Article

Maternal childhood abuse and offspring adjustment over time.

MRC Social, Genetic, and Developmental Psychiatry Centre, Institute of Psychiatry, King's College London, London, UK.
Development and Psychopathology (Impact Factor: 4.4). 02/2007; 19(2):367-83. DOI: 10.1017/S0954579407070186
Source: PubMed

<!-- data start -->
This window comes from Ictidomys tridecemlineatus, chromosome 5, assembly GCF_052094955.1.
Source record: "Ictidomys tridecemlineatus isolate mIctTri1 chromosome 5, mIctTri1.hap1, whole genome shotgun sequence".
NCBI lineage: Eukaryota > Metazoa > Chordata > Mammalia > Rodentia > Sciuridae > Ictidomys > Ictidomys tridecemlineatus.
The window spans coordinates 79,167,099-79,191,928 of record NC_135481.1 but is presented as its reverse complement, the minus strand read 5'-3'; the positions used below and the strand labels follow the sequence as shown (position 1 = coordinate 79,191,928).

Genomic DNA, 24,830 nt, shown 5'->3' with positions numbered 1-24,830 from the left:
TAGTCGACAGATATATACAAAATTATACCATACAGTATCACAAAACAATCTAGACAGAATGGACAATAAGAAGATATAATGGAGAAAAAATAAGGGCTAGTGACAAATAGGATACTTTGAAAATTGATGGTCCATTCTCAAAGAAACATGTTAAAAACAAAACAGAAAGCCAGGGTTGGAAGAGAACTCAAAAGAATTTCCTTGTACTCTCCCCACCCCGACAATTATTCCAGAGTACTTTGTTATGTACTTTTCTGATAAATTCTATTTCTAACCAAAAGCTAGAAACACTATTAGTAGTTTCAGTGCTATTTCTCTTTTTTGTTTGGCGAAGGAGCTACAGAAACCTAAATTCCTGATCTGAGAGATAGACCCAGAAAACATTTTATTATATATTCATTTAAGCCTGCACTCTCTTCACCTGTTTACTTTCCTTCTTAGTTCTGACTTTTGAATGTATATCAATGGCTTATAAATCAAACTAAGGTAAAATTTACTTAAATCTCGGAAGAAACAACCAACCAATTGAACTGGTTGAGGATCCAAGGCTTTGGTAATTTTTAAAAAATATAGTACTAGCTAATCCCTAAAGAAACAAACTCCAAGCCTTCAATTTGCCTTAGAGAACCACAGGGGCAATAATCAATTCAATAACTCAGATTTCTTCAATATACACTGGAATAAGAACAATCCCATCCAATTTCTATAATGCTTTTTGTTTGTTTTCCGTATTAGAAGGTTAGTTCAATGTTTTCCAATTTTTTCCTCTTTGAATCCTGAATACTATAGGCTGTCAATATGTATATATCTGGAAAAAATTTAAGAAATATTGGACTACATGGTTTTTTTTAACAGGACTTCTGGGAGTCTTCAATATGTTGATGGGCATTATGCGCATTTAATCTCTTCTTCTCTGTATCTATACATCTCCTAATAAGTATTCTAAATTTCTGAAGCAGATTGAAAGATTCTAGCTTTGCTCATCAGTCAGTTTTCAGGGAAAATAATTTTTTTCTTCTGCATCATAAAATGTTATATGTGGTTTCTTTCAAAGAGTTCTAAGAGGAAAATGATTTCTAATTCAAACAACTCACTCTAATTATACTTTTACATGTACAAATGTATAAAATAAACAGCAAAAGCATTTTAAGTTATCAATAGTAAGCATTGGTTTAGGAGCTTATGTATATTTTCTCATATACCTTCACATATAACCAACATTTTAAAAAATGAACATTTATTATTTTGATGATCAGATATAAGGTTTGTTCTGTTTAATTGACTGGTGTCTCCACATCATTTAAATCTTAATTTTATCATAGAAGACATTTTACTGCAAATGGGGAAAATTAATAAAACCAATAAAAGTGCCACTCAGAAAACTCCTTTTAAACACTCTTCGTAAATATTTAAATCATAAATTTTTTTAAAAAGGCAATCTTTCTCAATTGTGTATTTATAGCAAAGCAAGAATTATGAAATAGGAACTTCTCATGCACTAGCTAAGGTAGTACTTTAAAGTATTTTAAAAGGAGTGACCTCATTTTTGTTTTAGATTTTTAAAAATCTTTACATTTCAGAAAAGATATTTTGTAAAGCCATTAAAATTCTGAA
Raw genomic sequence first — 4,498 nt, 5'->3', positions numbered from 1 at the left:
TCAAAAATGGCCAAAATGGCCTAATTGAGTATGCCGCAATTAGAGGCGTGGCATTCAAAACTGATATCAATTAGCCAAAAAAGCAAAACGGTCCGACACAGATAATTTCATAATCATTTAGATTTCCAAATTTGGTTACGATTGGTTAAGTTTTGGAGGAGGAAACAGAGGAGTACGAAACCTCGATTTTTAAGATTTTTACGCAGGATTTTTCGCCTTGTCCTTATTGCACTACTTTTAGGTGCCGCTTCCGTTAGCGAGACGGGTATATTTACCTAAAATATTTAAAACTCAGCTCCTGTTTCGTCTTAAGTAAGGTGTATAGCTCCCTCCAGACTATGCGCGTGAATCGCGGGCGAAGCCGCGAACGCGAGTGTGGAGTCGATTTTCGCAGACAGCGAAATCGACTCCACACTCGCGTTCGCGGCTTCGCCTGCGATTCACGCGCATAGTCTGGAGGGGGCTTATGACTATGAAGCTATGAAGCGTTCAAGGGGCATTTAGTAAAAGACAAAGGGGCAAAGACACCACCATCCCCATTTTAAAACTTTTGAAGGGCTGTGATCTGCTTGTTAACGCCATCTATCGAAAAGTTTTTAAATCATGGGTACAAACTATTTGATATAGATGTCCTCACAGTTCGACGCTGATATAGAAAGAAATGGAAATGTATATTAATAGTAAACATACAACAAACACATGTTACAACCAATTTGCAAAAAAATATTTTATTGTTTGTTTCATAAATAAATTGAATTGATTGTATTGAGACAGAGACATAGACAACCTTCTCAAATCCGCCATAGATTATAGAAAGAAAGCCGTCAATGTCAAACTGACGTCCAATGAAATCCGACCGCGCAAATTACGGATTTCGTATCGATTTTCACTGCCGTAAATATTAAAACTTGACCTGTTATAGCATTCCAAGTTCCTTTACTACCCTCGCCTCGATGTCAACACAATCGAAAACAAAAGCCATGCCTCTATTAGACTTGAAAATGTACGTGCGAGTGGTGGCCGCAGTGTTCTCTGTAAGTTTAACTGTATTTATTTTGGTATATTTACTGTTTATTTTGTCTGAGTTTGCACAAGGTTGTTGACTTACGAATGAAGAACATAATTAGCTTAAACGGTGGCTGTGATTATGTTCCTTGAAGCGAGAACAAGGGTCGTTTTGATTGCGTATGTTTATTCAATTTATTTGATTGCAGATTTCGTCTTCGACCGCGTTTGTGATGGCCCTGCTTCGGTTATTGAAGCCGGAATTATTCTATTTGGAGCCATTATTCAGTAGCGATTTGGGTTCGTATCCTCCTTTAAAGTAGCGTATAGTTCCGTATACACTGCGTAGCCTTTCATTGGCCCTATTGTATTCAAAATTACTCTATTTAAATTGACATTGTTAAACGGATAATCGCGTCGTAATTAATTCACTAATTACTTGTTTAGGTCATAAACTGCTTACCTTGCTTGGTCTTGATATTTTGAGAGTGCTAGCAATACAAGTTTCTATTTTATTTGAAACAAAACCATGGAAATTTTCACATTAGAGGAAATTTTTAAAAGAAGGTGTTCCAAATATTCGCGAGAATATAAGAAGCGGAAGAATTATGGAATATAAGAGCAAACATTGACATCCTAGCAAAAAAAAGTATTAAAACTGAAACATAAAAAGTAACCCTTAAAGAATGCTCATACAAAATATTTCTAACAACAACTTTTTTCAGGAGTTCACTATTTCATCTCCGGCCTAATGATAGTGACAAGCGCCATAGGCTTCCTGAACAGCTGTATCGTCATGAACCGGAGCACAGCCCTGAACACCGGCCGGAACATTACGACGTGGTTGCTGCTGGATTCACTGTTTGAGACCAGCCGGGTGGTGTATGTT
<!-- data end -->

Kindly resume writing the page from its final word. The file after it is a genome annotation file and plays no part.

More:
ABSTRACT This study addressed the basis for the intergenerational transmission of psychosocial risk associated with maternal childhood abuse in relation to offspring adjustment. The study tested how far group differences in individual change in adjustment over time were explained by differences in exposure to specific environmental risk experiences. Data are drawn from the Avon Longitudinal Study of Parents and Children. Information on mothers' own experience of childhood abuse, offspring adjustment at ages 4 and 7 years, and hypothesized mediators was available for 5,619 families. A residuals scores analysis was used to track children's adjustment over time. Maternal childhood abuse was associated with poorer behavioral trajectories between ages 4 and 7 years. Children of abused mothers were more likely to experience a range of negative life events between ages 4 and 7 years, including changes in family composition, separations from parents, "shocks and frights" and physical assaults. Interim life events, together with antecedent psychosocial risk (maternal antenatal affective symptoms, age 4 parental hostility, age 4 family type) fully mediated the association between maternal childhood abuse and offspring prognosis.The authors express their gratitude to the families who participated in the study. Support for these analyses was provided by a grant from the Medical Research Council. The Avon Longitudinal Study of Parents and Children (ALSPAC) is part of the World Health Organisation initiated European Study of Pregnancy and Childhood, and is supported, among others, by the Wellcome Trust, The Department of Health, The Department of the Environment, and the Medical Research Council. The ALSPAC study team comprises interviewers, computer technicians, laboratory technicians, clerical workers, research scientists, volunteers, and managers who continue to make the study possible.

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